It struck me that the hero of this story isn’t Elijah, Elisha, and the other men of God in these stories. God is the hero. The prophets are just sidekicks. But God is the one doing the action, and powerfully working despite the vicious sins and failures of His people. He is the one who’s honor is on the line, who shows mercy and delivers people from trouble, causes kingdoms to rise and fall, and meets out justice to the wicked. God coolly deals with rebellious humanity with their salvation and His glory in mind, in total control of the situation.
God is the hero of your story too. Your life story isn’t about you. God is the one who gives your life significance, who delivers you out of trouble, forgives your sins, and befriends you in the best and worst of times of your life. By faith in Christ, all of this is granted to us. But too often we don’t live like this. Our life story was ordained by God, but we live as though it’s all about us. If that isn’t ridiculous I don’t know what is. Recalibration is necessary. Let’s recognize God as the champion — then our story will go as it’s supposed to go.
God tells us He forgives to the very depth of our soul, covering the worst outbursts of our depravity:
“… Through His name, everyone who believes in Him receives forgiveness of sins.” – (Acts 10.43)
“If You, Lord, should mark iniquities, Oh Lord, who could stand? But there is forgiveness with You, that you may be revered. I wait for the Lord. My soul does wait, and in His word do I hope.” (Psalm 130.3-4)
“If we confess our sins, He is faithful and righteous to forgive us our sins, and to cleanse us from all unrighteousness. . . . If anyone sins, we have an Advocate with the Father, Jesus Christ the Righteous. And He is the propitiation for our sins, and not for ours only, but for those of the whole world.” (1 John 1.9, 2.1-2).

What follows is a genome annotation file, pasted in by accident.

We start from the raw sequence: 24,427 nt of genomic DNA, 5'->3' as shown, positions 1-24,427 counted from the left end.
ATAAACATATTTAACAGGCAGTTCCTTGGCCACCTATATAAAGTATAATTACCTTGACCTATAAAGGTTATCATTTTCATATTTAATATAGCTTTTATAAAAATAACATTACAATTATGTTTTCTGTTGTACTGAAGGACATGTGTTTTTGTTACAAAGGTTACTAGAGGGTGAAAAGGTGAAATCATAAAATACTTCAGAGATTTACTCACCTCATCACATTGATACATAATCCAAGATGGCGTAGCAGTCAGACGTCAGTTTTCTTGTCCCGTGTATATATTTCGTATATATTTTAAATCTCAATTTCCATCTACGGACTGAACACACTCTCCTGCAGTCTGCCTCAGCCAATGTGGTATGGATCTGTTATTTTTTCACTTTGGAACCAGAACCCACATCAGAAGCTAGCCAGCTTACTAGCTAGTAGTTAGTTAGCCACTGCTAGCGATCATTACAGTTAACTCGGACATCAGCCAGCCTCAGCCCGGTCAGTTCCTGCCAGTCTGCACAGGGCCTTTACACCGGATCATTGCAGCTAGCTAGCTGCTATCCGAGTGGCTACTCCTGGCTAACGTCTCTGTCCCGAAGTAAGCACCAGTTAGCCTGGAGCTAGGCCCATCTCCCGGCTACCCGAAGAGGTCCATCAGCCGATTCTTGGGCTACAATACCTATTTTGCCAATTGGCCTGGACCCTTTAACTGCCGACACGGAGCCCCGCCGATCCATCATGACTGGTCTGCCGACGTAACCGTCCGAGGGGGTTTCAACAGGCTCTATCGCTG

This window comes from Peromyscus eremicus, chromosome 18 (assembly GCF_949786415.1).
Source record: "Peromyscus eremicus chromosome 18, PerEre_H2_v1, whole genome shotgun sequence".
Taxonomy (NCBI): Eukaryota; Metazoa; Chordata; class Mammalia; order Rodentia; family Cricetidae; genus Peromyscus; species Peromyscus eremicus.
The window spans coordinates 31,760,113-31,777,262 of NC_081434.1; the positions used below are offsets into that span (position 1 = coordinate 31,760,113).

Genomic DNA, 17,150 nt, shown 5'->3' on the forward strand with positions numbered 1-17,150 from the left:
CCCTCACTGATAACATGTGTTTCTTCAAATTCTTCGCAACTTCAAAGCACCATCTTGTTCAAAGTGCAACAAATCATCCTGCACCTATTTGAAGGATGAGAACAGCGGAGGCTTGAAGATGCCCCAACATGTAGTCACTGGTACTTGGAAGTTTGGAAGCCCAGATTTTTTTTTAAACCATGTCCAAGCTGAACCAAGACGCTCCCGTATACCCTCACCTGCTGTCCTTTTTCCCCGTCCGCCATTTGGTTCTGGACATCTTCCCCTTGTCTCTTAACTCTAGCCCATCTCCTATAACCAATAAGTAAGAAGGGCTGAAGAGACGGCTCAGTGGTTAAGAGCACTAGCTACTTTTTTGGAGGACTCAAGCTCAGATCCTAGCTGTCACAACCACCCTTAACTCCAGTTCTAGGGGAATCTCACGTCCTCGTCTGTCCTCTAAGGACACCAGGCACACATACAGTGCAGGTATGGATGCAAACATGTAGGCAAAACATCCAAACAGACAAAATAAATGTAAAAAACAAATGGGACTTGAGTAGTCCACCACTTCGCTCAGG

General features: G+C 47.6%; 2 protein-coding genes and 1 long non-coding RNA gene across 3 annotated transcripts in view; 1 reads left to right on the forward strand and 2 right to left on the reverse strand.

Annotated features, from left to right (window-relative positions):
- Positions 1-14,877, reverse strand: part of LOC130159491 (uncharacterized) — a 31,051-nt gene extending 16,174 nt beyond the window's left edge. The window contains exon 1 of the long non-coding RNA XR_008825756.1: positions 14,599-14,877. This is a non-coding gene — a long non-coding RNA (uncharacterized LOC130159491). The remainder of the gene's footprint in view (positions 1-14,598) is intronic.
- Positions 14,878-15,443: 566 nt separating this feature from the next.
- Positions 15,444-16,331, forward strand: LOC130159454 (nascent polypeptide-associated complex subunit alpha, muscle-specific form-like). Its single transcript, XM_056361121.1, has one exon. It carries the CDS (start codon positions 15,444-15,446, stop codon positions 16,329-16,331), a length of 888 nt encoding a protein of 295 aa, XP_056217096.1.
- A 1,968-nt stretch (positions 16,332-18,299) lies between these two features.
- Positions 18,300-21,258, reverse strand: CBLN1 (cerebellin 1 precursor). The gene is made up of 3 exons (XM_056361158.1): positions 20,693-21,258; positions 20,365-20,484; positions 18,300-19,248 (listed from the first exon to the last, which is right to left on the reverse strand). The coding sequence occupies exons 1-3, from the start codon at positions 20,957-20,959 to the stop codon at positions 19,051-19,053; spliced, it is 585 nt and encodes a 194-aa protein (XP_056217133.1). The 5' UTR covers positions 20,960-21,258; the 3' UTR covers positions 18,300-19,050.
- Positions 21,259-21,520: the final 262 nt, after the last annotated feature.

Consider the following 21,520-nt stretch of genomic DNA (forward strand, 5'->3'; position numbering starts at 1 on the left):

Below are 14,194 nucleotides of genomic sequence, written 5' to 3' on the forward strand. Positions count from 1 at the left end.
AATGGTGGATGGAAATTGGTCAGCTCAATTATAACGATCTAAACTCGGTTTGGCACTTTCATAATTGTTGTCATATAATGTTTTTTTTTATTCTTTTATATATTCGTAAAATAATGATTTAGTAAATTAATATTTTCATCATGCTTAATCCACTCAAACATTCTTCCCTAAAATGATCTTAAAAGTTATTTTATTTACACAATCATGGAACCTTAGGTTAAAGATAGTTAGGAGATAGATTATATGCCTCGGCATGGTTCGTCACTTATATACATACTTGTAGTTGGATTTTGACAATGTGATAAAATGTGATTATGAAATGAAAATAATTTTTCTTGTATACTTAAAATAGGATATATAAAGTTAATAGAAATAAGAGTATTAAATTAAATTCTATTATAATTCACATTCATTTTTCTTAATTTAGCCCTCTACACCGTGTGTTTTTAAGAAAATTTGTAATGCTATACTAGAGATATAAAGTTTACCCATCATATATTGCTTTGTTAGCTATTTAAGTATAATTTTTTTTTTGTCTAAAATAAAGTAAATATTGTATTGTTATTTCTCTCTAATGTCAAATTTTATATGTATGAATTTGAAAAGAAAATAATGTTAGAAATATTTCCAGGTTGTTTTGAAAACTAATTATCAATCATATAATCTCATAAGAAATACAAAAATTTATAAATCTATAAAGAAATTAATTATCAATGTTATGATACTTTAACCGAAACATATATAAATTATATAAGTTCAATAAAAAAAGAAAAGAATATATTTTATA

Introspective hearts will ask, “Will this really work yet again? Will God forgive me today, just like yesterday? He can’t forgive me again. I can’t ask His forgiveness now. He’s bound to be angry. Maybe later when I’m doing better.”
This thinking is absolutely wrong! God will forgive you every day of your life! Every moment of your life! To say that God can’t forgive us because we’re “too bad,” to delay going to God in order to make ourselves “good” again — all is a kind of pride. That’s saying God isn’t gracious enough. Let’s be humble enough to accept God’s forgiveness! HE is God and has the right to forgive, and fortunately for us, He does. His Word guarantees it. God is immensely gracious, beyond anything we can comprehend! All because of the cross of Christ satisfying the penalty for our guilt, believers in Him go free forever, and when we sin now we can come to God and ask forgiveness to receive renewed fellowship with God.
Not that we deserve it. We never merit forgiveness, nor can we pull ourselves up by our bootstraps and be good by ourselves, or atone for our own sins by asceticism or self-punishment or doing some kind deed. Let God be God. The cross of Christ atoned for every last ounce of your sin.
Let’s seek God for forgiveness when we’ve done wrong. This causes us to revere God, and therefore glorifies Him. And isn’t that what God wants? What else does He want you to do: to stay away from Him? Punish yourself in some way first? Our Lord is clear: He has been punished for us; so every time we sin, the only thing Christ desires is our rush back into His love and grace – and stay there.
If you believe this, you can take on anything in the world.